V1-02: Novel Technique for the Reconstruction of Refractory Prostatic Urethral Stenosis Associated with Med

V1-02: Novel Technique for the Reconstruction of Refractory Prostatic Urethral Stenosis Associated with Medial Thigh Fistula following Brachytherapy.



Urethral stenosis and fistulae in the radiated patient are difficult reconstructive challenges. While posterior urethroplasty via the perineal approach can be performed for isolated urethral stenosis, prostatic fistulae can be difficult to access perineally. We present a novel technique for a robot assisted reconstruction in a patient with prostatic urethral stenosis and fistula between prostate and the thigh.


The patient is a 69 year old man with a history of prostate cancer treated with brachytherapy 15 years prior to presentation which caused prostatic urethral stenosis and prostato-membranous urethral stricture. After failed repeated endoscopic management, he developed a fistula between the prostatic urethra and medial thigh managed with suprapubic cystotomy and intravenous antibiotics. To salvage the native bladder in this active and otherwise healthy man with a normal bladder capacity, we undertook a salvage prostatectomy with excision of urethral stricture via a combined robotic and perineal approach. _x000D_ We utilized fluorescence visualization and an end-to-end anastomosis sizer in the rectum to achieve a safe robotic dissection. A prostatectomy was performed to resect the fistula to the thigh. To create a tension free anastomosis, a perineal approach was used to mobilize the urethra and the diseased urethra was excised. The urethra was passed into the pelvis after the paired corporal bodies were split. The vesicourethral anastomosis was completed in a running fashion._x000D_ For coverage of prostate to thigh fistula, a left rectus abdominus flap with plastic surgery. The flap was split vertically. One portion was passed posterior to the bladder and through the perineal incision to buttress the ventral surface of the urethra in preparation for future transcorporal artificial urinary sphincter (AUS) placement. The second portion was placed anterior to the urethra to protect the anastomosis. _x000D_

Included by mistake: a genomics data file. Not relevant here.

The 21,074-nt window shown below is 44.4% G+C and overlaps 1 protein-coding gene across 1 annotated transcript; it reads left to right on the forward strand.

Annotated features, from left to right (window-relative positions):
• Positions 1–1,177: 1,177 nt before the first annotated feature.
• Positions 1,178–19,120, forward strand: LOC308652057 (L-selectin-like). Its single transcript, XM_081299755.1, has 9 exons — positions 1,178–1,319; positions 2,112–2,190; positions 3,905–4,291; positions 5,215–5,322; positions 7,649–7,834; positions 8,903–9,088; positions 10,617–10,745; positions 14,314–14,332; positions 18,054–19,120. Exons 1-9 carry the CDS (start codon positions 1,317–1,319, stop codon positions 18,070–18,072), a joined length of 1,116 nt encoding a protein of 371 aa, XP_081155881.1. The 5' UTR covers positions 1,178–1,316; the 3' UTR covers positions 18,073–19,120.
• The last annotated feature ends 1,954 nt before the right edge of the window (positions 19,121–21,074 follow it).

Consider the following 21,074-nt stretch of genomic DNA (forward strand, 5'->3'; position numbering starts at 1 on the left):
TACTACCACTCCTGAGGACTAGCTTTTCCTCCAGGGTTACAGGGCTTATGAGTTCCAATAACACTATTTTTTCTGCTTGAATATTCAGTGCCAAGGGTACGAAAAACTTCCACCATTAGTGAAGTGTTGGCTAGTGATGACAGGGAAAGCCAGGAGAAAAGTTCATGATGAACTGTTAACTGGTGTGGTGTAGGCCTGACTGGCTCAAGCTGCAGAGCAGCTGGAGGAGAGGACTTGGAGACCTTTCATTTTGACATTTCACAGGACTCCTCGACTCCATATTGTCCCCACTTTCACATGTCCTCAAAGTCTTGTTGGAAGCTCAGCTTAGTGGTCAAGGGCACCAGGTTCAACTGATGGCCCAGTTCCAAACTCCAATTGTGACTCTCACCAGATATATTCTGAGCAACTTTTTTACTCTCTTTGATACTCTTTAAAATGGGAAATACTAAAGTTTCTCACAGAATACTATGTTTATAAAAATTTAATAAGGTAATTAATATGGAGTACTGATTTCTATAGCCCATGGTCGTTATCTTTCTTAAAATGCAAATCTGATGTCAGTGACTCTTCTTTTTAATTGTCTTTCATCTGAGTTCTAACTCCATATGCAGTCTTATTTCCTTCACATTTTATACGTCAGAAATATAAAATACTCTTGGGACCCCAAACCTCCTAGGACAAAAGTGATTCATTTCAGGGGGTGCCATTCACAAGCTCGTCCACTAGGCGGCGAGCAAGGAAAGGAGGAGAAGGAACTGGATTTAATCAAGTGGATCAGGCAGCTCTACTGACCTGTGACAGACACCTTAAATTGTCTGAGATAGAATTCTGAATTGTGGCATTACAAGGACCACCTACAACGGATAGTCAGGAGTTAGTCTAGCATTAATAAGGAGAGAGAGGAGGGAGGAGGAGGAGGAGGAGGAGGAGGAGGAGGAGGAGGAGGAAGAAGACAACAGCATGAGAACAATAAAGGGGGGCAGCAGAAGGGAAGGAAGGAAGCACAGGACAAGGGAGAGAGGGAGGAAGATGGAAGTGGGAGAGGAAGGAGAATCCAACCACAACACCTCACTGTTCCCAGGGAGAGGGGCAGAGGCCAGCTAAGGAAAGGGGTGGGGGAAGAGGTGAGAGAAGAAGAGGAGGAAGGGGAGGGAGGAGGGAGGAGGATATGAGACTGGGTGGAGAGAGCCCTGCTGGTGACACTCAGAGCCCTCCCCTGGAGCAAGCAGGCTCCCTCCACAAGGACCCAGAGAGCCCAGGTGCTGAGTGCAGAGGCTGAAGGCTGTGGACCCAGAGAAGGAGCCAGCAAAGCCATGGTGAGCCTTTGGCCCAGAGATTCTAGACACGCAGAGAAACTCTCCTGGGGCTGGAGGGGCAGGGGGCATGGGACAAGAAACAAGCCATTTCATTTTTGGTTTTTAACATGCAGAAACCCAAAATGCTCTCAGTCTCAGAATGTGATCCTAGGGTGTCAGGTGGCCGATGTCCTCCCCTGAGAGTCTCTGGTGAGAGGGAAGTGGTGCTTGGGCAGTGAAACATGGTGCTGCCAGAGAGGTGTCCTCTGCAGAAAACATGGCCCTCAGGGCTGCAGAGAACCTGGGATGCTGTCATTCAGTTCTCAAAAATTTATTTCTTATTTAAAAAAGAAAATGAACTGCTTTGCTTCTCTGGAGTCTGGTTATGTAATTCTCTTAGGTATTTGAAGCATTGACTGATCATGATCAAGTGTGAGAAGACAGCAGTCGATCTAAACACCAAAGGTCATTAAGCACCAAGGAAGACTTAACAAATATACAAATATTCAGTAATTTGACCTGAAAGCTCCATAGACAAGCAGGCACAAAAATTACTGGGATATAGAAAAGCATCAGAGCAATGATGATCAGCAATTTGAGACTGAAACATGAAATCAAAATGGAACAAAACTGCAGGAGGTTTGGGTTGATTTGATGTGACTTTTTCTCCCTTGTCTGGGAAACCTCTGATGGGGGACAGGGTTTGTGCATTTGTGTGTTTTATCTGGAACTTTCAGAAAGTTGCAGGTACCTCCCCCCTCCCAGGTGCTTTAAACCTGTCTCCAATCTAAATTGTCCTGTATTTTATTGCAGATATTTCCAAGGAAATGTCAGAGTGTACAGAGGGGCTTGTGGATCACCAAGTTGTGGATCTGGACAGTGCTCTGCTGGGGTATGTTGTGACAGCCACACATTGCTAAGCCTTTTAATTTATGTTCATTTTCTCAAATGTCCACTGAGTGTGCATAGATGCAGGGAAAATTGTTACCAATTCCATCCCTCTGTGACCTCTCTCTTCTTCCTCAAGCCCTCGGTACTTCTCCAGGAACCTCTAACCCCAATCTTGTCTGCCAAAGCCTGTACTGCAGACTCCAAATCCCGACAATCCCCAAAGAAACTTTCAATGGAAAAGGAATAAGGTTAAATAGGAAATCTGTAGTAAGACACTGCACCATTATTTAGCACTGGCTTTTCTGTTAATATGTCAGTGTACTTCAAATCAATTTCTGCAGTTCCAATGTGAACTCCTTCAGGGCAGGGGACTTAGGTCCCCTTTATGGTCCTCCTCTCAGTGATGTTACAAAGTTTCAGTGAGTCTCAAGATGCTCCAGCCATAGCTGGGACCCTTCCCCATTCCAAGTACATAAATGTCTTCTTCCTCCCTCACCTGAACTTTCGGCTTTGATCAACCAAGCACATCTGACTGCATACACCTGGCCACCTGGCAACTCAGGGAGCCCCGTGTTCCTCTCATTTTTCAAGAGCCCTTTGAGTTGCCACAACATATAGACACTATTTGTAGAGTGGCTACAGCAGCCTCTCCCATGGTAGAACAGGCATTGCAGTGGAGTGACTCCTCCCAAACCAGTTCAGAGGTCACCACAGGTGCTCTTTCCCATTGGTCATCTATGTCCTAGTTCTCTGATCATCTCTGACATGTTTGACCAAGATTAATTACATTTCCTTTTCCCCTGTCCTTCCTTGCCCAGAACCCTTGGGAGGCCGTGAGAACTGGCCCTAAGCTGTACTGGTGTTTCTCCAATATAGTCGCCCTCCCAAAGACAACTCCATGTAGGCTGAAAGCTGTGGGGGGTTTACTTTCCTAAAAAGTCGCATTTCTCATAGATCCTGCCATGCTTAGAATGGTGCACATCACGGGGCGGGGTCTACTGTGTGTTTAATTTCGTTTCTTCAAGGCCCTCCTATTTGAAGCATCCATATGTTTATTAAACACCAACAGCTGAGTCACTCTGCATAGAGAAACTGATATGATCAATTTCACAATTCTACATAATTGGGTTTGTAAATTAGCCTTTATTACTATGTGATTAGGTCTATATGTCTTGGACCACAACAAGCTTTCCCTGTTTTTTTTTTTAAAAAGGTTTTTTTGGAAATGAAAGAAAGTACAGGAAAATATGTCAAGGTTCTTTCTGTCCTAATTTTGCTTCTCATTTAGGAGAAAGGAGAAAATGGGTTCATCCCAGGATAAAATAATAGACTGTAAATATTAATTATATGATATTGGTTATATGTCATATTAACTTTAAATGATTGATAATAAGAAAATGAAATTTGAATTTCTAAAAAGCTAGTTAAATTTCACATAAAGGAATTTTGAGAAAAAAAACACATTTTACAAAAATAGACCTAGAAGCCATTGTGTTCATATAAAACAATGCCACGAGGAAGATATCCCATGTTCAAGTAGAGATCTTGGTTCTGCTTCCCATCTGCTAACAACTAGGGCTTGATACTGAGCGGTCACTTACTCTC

The foley catheter was removed one month post-surgery. At two month follow-up, the patient had no complications. Cystoscopy indicates a patent vesicourethral anastomosis. AUS placement is scheduled for 4 months after surgery for incontinence.


Improved visualization and technical control with a robotic approach, coupled with urethral mobilization and dissection from a perineal approach and muscular flap coverage, allow for definitive reconstruction for patients with complex posterior urethral disease following radiation.

Funding: none